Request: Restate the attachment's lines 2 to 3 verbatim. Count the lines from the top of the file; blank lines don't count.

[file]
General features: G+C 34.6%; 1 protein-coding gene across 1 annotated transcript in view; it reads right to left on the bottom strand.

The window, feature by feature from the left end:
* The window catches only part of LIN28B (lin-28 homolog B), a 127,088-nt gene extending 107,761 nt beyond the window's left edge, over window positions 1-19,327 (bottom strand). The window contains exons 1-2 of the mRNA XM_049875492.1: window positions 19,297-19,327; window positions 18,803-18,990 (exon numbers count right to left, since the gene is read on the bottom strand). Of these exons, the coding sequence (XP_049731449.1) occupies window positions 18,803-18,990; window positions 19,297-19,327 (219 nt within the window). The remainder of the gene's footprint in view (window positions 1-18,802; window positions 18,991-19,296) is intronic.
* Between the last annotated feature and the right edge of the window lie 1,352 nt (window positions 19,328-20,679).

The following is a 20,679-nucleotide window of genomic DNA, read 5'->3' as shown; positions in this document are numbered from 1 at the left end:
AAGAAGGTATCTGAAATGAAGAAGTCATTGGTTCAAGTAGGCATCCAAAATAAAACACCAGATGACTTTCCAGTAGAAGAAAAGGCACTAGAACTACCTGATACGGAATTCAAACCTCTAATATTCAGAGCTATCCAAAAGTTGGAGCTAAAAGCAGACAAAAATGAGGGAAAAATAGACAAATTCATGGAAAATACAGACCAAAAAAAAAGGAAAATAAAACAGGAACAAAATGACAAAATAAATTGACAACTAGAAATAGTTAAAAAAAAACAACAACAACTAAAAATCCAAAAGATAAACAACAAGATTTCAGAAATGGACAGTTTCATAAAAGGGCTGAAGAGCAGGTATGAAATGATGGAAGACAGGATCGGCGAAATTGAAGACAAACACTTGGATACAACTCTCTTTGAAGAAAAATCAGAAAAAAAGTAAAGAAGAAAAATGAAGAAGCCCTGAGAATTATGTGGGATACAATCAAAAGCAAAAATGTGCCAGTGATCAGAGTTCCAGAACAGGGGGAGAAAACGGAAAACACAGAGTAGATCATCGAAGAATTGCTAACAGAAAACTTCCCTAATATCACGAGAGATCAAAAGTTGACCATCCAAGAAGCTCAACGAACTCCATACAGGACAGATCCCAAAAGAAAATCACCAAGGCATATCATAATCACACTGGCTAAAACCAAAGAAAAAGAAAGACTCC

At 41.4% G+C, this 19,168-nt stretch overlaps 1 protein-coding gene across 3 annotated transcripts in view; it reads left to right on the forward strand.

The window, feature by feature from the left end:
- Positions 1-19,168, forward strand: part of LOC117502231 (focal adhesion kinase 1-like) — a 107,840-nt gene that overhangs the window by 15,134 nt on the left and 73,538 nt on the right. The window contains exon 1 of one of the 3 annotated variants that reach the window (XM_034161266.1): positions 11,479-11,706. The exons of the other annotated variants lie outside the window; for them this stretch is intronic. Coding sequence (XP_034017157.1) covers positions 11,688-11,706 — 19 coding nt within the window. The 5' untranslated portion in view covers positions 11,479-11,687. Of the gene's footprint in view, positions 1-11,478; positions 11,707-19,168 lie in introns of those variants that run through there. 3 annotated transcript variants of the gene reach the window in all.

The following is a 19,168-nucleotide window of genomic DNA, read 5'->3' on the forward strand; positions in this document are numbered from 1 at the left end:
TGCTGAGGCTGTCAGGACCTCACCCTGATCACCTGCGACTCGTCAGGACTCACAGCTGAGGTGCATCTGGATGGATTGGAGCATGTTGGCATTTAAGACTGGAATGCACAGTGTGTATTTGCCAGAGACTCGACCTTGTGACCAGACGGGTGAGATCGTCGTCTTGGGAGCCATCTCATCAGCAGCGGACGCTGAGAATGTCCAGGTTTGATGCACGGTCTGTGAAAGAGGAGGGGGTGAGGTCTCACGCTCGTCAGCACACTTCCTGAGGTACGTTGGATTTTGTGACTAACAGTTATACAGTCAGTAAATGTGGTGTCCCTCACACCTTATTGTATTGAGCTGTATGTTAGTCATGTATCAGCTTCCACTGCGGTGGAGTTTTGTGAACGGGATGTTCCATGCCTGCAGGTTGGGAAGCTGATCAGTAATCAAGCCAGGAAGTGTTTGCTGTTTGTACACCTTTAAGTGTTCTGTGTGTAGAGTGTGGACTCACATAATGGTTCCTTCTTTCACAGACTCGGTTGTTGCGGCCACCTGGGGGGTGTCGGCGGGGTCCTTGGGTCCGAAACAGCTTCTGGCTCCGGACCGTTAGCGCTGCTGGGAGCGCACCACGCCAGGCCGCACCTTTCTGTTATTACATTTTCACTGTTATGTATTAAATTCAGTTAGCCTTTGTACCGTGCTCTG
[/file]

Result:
The window, feature by feature from the left end:
* The window catches only part of LIN28B (lin-28 homolog B), a 127,088-nt gene extending 107,761 nt beyond the window's left edge, over window positions 1-19,327 (bottom strand). The window contains exons 1-2 of the mRNA XM_049875492.1: window positions 19,297-19,327; window positions 18,803-18,990 (exon numbers count right to left, since the gene is read on the bottom strand). Of these exons, the coding sequence (XP_049731449.1) occupies window positions 18,803-18,990; window positions 19,297-19,327 (219 nt within the window). The remainder of the gene's footprint in view (window positions 1-18,802; window positions 18,991-19,296) is intronic.